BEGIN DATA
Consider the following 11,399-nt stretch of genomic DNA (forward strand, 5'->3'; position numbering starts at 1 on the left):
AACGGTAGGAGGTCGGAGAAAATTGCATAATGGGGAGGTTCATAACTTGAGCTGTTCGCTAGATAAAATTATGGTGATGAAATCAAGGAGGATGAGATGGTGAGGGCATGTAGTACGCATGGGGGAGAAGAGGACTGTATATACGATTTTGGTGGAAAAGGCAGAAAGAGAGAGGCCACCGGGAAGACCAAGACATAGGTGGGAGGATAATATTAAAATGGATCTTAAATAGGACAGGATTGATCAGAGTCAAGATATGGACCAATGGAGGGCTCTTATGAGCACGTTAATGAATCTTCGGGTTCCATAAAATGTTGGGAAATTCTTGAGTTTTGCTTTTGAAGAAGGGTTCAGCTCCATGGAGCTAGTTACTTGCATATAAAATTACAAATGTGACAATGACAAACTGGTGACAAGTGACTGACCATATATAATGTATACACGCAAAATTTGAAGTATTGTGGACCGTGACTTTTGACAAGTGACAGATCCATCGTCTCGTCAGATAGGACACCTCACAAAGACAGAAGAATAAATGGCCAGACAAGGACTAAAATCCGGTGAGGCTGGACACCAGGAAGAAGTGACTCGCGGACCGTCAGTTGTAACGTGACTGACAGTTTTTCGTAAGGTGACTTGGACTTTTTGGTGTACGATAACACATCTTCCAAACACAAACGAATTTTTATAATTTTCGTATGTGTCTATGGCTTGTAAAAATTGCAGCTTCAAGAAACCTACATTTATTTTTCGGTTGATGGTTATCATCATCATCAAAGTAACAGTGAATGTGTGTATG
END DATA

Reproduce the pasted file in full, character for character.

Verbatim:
Consider the following 11,399-nt stretch of genomic DNA (forward strand, 5'->3'; position numbering starts at 1 on the left):
AACGGTAGGAGGTCGGAGAAAATTGCATAATGGGGAGGTTCATAACTTGAGCTGTTCGCTAGATAAAATTATGGTGATGAAATCAAGGAGGATGAGATGGTGAGGGCATGTAGTACGCATGGGGGAGAAGAGGACTGTATATACGATTTTGGTGGAAAAGGCAGAAAGAGAGAGGCCACCGGGAAGACCAAGACATAGGTGGGAGGATAATATTAAAATGGATCTTAAATAGGACAGGATTGATCAGAGTCAAGATATGGACCAATGGAGGGCTCTTATGAGCACGTTAATGAATCTTCGGGTTCCATAAAATGTTGGGAAATTCTTGAGTTTTGCTTTTGAAGAAGGGTTCAGCTCCATGGAGCTAGTTACTTGCATATAAAATTACAAATGTGACAATGACAAACTGGTGACAAGTGACTGACCATATATAATGTATACACGCAAAATTTGAAGTATTGTGGACCGTGACTTTTGACAAGTGACAGATCCATCGTCTCGTCAGATAGGACACCTCACAAAGACAGAAGAATAAATGGCCAGACAAGGACTAAAATCCGGTGAGGCTGGACACCAGGAAGAAGTGACTCGCGGACCGTCAGTTGTAACGTGACTGACAGTTTTTCGTAAGGTGACTTGGACTTTTTGGTGTACGATAACACATCTTCCAAACACAAACGAATTTTTATAATTTTCGTATGTGTCTATGGCTTGTAAAAATTGCAGCTTCAAGAAACCTACATTTATTTTTCGGTTGATGGTTATCATCATCATCAAAGTAACAGTGAATGTGTGTATG